Jackie Robinson statue was stolen from a Kansas park
WICHITA, Kan. — A prized statue of Jackie Robinson was stolen from a public park in Kansas, spurring a police search Friday and outrage across the city of Wichita.
The statue honors the first player to break Major League Baseball's color barrier in 1947. Surveillance video was released of two people hauling the sculpture away in the dark. Wichita police said in a Facebook post that it went missing Thursday morning.
The statue was cut at the ankles to be removed. All that remained of the statue Friday were Robinson's feet.
"I'm frustrated by the actions of those individuals who had the audacity to take the statue of Jackie Robinson from a park where kids and families in our community gather to learn the history of Jackie Robinson, an American icon, and play the game of baseball," Wichita police Chief Joe Sullivan said during a news conference Friday. "This should upset all of us."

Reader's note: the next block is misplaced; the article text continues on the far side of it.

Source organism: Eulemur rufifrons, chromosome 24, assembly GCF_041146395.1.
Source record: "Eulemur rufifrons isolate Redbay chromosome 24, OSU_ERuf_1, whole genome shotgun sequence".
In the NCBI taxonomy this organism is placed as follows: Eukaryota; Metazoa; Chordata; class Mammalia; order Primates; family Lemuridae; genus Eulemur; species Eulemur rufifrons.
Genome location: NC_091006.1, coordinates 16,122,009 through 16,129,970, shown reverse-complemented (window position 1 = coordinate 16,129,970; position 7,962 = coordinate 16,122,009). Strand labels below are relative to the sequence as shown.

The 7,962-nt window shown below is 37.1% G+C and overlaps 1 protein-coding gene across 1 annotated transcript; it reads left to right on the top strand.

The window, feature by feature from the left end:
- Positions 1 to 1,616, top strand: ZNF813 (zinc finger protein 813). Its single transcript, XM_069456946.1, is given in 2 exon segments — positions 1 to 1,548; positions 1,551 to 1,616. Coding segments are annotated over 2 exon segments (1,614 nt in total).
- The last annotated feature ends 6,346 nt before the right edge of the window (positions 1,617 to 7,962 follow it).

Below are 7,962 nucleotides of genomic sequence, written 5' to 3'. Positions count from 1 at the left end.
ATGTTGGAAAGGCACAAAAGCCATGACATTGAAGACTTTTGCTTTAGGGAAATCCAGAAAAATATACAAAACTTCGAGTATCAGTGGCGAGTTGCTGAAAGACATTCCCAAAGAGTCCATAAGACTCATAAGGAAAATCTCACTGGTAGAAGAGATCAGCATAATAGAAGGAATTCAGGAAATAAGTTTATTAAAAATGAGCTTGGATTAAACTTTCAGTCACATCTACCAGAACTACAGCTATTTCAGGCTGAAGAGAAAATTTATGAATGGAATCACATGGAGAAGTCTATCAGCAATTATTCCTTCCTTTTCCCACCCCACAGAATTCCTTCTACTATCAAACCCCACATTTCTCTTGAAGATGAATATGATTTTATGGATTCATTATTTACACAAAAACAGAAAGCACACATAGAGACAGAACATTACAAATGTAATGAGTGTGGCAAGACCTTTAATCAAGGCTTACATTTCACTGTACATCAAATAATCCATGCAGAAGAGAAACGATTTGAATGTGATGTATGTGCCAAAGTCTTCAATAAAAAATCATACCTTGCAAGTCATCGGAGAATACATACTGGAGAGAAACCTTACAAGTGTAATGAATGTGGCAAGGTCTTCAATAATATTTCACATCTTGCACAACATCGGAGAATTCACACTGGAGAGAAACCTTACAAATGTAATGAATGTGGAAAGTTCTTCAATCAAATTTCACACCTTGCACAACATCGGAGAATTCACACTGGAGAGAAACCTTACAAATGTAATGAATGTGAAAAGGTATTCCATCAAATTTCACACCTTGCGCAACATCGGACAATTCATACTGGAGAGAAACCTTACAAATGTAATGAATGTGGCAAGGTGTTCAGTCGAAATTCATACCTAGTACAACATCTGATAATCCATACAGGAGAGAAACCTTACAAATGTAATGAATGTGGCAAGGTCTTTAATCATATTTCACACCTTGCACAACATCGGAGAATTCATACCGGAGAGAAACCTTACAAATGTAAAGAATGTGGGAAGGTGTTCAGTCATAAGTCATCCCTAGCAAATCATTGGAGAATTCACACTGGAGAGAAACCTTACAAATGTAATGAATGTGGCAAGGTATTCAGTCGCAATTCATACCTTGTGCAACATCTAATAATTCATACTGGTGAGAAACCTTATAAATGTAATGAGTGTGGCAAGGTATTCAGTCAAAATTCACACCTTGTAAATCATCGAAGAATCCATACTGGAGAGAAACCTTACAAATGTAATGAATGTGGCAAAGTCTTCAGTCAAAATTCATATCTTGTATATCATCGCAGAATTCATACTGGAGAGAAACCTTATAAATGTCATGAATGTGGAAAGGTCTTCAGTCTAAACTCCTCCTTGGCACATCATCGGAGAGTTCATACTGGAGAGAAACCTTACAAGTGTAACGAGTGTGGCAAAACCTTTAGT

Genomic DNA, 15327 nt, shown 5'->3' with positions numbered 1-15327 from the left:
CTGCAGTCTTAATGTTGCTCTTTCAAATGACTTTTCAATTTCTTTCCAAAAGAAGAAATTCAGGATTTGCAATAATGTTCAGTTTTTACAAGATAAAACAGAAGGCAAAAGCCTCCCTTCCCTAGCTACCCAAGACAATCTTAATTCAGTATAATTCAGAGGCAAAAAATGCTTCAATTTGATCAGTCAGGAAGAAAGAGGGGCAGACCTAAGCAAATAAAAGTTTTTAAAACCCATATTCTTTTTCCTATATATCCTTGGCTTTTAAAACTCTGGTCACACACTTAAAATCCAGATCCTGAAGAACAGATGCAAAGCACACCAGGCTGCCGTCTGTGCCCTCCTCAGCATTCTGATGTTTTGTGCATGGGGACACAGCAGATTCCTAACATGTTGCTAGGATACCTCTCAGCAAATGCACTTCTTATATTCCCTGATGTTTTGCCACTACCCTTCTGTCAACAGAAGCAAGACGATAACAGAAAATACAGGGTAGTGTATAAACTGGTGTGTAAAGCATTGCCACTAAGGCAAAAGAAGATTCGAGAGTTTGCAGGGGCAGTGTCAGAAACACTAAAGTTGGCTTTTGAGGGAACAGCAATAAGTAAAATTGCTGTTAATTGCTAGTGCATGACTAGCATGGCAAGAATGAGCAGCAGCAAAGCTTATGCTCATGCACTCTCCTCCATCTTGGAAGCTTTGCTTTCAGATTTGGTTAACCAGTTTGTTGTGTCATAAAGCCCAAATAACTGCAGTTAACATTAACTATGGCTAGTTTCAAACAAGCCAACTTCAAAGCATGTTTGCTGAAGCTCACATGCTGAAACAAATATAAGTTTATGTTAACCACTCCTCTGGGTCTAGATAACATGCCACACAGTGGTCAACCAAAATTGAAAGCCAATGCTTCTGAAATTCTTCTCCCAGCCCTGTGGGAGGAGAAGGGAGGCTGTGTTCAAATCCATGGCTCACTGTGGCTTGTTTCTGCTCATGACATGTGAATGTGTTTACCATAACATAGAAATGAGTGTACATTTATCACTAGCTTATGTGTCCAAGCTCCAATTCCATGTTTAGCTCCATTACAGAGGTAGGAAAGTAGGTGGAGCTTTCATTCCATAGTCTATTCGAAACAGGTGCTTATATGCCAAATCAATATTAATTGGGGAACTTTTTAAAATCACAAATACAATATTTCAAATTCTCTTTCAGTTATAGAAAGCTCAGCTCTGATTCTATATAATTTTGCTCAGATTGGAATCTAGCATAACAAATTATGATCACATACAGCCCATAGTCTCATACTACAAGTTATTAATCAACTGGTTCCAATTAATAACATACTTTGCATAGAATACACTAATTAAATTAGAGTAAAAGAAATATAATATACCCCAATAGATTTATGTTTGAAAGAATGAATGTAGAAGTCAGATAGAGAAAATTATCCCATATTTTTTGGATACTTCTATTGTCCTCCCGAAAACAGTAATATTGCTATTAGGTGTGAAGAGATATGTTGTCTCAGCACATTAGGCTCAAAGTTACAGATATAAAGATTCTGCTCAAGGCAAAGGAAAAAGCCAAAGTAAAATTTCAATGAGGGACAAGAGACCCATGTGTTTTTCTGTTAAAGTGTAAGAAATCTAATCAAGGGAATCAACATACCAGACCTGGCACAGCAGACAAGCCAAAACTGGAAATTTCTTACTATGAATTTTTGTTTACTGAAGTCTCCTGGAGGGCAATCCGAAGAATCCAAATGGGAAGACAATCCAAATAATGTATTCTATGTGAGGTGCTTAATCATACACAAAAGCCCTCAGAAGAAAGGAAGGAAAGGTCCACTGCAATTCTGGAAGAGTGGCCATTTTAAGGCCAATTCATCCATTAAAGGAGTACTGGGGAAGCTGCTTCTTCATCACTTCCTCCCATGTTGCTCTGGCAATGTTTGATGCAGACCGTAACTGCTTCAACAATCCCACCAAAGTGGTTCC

He said even more troubling was the statue's theft shortly before Black History Month.
Robinson played for the Kansas City Monarchs of the Negro Leagues before joining the Brooklyn Dodgers, paving the way for generations of Black American ballplayers. He's considered not only a sports legend but also a civil rights icon.
Wichita City Council member Brandon Johnson called the theft "horrendous" and "disgusting," and said that residents are feeling hurt and angry, and demanding justice.
"Many people want to find those folks before law enforcement," Johnson said. "So again, like the chief and the (district attorney) said, if you've got that statue, bring it here today. Now."
The Wichita Metro Crime Commission offered a reward Friday of up to $2,500 for tips leading to arrests and another $5,000 for tips that lead to the statue's recovery.
Sullivan said he hopes area salvage yards will contact police if the statue is brought in for money.
"Once the statue is returned, we also want the individuals who robbed our community of a treasure to be held accountable for their actions," Sullivan said. "And I assure you, they will. The resources of the Wichita Police Department have been mobilized."
Little League nonprofit League 42, named after Robinson's number with the Dodgers, paid about $50,000 for the model of him, Executive Director Bob Lutz said. The sculpture was installed in 2021 in McAdams Park, where the roughly 600 children play in the youth baseball league.
Copyright 2024 NPR. To see more, visit https://www.npr.org.